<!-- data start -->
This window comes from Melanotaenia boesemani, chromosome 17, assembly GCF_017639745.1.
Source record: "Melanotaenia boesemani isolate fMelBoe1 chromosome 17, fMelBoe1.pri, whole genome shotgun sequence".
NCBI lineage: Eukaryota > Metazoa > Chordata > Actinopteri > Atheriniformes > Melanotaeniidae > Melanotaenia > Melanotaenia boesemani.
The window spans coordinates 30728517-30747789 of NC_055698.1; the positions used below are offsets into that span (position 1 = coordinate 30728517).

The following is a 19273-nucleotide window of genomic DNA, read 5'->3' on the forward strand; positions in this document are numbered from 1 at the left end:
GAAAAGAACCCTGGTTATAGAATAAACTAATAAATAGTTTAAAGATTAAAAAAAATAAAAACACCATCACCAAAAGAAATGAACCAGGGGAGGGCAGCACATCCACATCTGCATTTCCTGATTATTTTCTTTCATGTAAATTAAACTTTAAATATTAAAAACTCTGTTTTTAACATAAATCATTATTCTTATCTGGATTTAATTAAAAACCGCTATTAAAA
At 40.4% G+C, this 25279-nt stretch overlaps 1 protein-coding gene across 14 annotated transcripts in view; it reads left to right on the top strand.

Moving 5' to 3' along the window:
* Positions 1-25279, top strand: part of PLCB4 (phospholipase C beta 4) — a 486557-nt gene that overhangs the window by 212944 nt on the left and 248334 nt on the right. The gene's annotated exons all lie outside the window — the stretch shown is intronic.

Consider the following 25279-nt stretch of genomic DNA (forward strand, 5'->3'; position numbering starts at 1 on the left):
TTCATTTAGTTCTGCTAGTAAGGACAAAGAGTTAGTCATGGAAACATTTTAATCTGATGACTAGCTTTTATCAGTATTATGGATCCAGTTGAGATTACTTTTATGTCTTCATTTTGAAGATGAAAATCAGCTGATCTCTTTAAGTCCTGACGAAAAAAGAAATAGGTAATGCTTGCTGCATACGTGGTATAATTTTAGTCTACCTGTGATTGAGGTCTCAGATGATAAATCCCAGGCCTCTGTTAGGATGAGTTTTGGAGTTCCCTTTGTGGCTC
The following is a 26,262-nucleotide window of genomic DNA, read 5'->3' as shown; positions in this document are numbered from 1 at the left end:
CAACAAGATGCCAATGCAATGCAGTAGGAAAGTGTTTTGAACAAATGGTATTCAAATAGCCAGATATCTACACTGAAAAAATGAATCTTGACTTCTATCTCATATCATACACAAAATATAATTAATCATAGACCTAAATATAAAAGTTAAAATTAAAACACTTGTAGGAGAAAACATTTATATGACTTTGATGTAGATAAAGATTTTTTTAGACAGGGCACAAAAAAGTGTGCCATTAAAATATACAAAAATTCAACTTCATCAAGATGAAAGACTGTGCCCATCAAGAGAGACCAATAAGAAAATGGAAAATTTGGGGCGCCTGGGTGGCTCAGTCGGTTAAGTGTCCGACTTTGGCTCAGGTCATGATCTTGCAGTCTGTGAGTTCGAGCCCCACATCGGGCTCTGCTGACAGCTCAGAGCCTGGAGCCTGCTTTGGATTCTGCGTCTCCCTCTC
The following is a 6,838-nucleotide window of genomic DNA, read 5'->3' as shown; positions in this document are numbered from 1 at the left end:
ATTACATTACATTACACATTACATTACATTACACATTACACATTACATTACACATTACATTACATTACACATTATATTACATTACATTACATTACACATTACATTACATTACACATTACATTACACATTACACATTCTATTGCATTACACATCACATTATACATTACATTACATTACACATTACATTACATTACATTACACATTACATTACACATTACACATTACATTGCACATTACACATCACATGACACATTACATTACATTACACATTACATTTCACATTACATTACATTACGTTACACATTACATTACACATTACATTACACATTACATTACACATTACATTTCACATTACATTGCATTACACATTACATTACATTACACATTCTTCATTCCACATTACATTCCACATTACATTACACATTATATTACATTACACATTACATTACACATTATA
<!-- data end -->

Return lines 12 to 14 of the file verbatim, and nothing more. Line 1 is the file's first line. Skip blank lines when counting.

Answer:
The following is a 26,262-nucleotide window of genomic DNA, read 5'->3' as shown; positions in this document are numbered from 1 at the left end:
CAACAAGATGCCAATGCAATGCAGTAGGAAAGTGTTTTGAACAAATGGTATTCAAATAGCCAGATATCTACACTGAAAAAATGAATCTTGACTTCTATCTCATATCATACACAAAATATAATTAATCATAGACCTAAATATAAAAGTTAAAATTAAAACACTTGTAGGAGAAAACATTTATATGACTTTGATGTAGATAAAGATTTTTTTAGACAGGGCACAAAAAAGTGTGCCATTAAAATATACAAAAATTCAACTTCATCAAGATGAAAGACTGTGCCCATCAAGAGAGACCAATAAGAAAATGGAAAATTTGGGGCGCCTGGGTGGCTCAGTCGGTTAAGTGTCCGACTTTGGCTCAGGTCATGATCTTGCAGTCTGTGAGTTCGAGCCCCACATCGGGCTCTGCTGACAGCTCAGAGCCTGGAGCCTGCTTTGGATTCTGCGTCTCCCTCTC
The following is a 6,838-nucleotide window of genomic DNA, read 5'->3' as shown; positions in this document are numbered from 1 at the left end: